Dinner time was quite an ordeal—it was a stressful, 30-minute-start-to-finish event that began at exactly 5:00 p.m. each day. We scurried most patients to the central dining room, where we served their food on plastic trays that had those separators—much like one would see in an elementary school cafeteria. We knew of the patients who often spilled their food, so we had brightly colored, terry cloth bibs that we snapped around their necks—and then we left them all to their own devices while we went to different patient rooms to feed those who were bed-bound.
Things have changed dramatically—and for the better—in the past 40 years. Today, I am the executive director at Aspen House Memory Care Assisted Living in Loveland, Colo., a community where up to 40 people live. This is their home, and I (along with many others) work in it. The residents at Aspen House all have cognitive impairments, either with Alzheimer’s disease or some other form of dementia. The residents here aren’t in need of skilled nursing that nursing homes provide, they simply need help with their daily living activities and, like a lot of us, require lots of love and attention.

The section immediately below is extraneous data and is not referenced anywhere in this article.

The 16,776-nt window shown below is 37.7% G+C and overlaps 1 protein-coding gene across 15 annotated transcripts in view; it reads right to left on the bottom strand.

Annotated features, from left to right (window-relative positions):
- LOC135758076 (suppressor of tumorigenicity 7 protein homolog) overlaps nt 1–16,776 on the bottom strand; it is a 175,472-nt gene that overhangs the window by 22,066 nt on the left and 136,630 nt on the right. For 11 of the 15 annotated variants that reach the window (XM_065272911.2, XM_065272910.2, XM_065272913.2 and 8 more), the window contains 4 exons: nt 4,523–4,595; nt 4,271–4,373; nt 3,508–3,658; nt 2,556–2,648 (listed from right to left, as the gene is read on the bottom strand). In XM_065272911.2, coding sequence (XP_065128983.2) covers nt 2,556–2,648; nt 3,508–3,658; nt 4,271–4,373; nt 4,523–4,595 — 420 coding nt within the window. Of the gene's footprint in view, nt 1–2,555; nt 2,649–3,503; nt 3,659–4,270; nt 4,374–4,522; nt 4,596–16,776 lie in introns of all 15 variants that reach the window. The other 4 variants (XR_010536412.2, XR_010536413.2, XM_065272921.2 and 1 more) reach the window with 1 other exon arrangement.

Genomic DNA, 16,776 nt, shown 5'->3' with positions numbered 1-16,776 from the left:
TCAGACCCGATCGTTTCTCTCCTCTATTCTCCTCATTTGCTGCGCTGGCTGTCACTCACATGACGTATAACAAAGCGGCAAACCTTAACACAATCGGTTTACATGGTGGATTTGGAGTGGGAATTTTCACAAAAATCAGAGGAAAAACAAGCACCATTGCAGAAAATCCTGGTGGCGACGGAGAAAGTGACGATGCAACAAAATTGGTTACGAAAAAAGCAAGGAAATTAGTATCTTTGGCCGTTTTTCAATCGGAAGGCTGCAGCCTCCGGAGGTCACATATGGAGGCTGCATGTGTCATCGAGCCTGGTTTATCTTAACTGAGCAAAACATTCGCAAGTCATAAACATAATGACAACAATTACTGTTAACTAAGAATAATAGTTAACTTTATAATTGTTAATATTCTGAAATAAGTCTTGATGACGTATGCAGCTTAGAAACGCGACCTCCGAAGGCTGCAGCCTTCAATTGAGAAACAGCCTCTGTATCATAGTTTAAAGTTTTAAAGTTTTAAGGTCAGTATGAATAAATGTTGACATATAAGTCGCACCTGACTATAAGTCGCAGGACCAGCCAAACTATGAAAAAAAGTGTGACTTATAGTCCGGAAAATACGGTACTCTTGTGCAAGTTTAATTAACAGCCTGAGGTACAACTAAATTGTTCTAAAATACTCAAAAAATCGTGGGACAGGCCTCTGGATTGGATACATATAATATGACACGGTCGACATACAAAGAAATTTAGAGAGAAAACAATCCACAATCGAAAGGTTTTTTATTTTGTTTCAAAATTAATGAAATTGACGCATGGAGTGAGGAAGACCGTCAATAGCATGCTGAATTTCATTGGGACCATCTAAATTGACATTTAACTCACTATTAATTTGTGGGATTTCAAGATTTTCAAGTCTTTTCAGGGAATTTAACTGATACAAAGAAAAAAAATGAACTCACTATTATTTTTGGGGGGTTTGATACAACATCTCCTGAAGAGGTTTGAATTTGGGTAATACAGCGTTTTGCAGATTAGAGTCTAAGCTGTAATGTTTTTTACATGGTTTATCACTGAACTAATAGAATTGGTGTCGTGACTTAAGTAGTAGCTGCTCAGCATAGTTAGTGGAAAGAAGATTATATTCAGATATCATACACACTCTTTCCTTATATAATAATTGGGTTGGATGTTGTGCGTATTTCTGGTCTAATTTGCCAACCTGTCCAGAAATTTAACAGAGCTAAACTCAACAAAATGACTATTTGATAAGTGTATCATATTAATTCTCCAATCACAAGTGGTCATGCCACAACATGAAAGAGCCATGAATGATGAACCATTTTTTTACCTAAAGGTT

A Home, Not An Institution
When you walk in to Aspen House, you know you are in a home and not an institution. Wherever you stand, you can see out a window. There are no dead-end halls: The halls either end at an exit door with a window or empty into another dining room. The stark white walls are a thing of the past and are now painted in warm colors.
The furniture is comfortable and inviting (it is not uncommon to find someone taking a nap on a sofa or on a reclining chair), beds are regular beds, and no medical-looking equipment is in sight. (Obviously there is a need for medication carts but those are kept in a separate room and not pushed around the building.)